Guatemala- Congress Set Ablaze by Irate Protesters

  • Fire brigades arrived at the scene to put out the fire.
  • The protesters were evicted by tear gas canisters by the National Civil Police,
  • The security forces have arrested 22 people for various reasons over the protests. 

Hundreds of irate protesters on Saturday stormed the Guatemalan Congress and set on fire several offices until they were evicted by security forces and fire brigades who quickly put out the fire. For about 10 minutes, amid the chaos, the protesters managed to set fire to a part of Congress and also destroy everything they found around them.

Guatemalan Vice-President Guillermo Castillo.

The deputies were however not in the chambers located in the center of the Guatemala city at the time of the fracas. So far no data on those injured or the number of deaths has been released.

The protesters were evicted by tear gas canisters by the National Civil Police, forcing them to disperse.

Fire brigades arrived at the scene to put out the fire.

The aid agencies have warned that at least half a dozen people have been treated for injuries , in addition to dozens affected by tear gas without any deaths in the incidents, although the information released by the authorities is still preliminary.

Protests Against Proposed Budget

The seizure of Congress for a few minutes took place in the middle of a demonstration agreed for this Saturday by dozens of entities, with the aim of rejecting the State budget for 2021, promoted by the Parliament, especially by parliamentarians from the ruling party of the Guatemalan President, Alejandro Giammattei.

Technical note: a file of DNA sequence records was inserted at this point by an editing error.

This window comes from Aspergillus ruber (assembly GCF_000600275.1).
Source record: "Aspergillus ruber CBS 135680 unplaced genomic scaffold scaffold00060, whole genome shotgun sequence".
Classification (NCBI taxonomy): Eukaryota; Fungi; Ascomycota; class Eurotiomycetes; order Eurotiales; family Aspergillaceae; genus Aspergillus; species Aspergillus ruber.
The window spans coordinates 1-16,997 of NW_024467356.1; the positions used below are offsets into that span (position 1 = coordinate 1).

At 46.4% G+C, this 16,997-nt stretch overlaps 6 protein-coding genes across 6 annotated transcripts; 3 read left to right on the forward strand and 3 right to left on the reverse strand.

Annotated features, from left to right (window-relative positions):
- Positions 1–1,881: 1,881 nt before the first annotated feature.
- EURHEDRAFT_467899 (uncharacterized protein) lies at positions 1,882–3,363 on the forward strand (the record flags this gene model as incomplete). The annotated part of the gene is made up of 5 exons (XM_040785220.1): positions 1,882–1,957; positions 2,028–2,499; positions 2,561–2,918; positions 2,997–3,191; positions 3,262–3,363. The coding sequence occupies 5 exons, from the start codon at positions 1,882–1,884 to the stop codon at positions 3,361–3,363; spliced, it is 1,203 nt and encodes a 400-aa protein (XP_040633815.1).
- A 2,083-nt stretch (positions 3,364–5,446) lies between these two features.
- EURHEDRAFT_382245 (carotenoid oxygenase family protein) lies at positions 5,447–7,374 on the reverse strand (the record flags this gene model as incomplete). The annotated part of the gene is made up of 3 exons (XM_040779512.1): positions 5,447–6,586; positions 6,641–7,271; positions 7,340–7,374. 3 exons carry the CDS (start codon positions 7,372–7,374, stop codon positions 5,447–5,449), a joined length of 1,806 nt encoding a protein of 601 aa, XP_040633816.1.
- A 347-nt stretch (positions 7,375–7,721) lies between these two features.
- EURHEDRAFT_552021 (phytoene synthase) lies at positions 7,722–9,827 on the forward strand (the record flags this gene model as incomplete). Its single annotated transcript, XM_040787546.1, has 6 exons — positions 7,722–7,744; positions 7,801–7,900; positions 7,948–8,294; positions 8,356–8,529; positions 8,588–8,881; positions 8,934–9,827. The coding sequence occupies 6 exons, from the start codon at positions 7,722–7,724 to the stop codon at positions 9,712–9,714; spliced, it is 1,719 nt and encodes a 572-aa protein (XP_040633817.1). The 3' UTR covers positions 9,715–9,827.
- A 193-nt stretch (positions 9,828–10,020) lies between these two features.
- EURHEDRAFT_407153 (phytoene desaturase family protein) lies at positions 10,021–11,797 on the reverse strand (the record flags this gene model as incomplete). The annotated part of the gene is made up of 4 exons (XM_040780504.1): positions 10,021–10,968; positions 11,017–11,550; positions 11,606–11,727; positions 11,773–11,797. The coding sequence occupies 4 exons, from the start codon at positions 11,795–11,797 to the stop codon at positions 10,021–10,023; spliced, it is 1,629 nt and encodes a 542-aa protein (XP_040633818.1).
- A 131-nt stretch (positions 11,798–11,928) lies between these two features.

The budget has been described as “opaque” especially owing to it’s large reductions on health and human rights issues .

The security forces have arrested 22 people for various reasons over the protests. 

The Guatemalan president in reaction to the demonstrations stated that citizens have the right to demonstrate in accordance with the law but warned that his administration can’t allow them to vandalize public or private property.

The citizens wrath against Giammattei and the Congress ensued after the approval of the budget last Wednesday, at dawn, and without the 160 deputies having access to it.

On Friday night, after Giammattei endorsed the budget, his vice president, Guillermo Castillo, in a rather surprising move on Friday announced that he had asked President Alejandro Giammattei to resign along with him “for the good of the country” owing to the passage of the controversial budget that has sparked outrage in the poor Central American state. 

“For the good of the country, I asked him that we present our resignations together,” the vice president announced in a message on social media.

Riot police form a cordon as flames shoot out from the Congress building after protesters set a part of the building on fire, in Guatemala City.

He also revealed that he told the president that “things are not right,” and admitted that there is bad blood between the president and himself.

Giammattei, a 64-year-old medic assumed office in January on the promise of cleaning up corruption and fighting organized crime.

His tenure has however been characterised by controversy over his handling of the coronavirus, notably deficiencies in the country’s hospitals.

In Guatemala, one out of every two children suffers from malnutrition and 59 percent of its 16 million inhabitants live below the poverty line , according to official data.

In addition, according to reports from international organizations, it is also one of the six most corrupt countries on the continent .

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Vincent Ferdinand

News reporting is my thing. My view of what is happening in our world is colored by my love of history and how the past influences events taking place in the present time.  I like reading politics and writing articles. It was said by Geoffrey C. Ward, "Journalism is merely history's first draft." Everyone who writes about what is happening today is indeed, writing a small part of our history.

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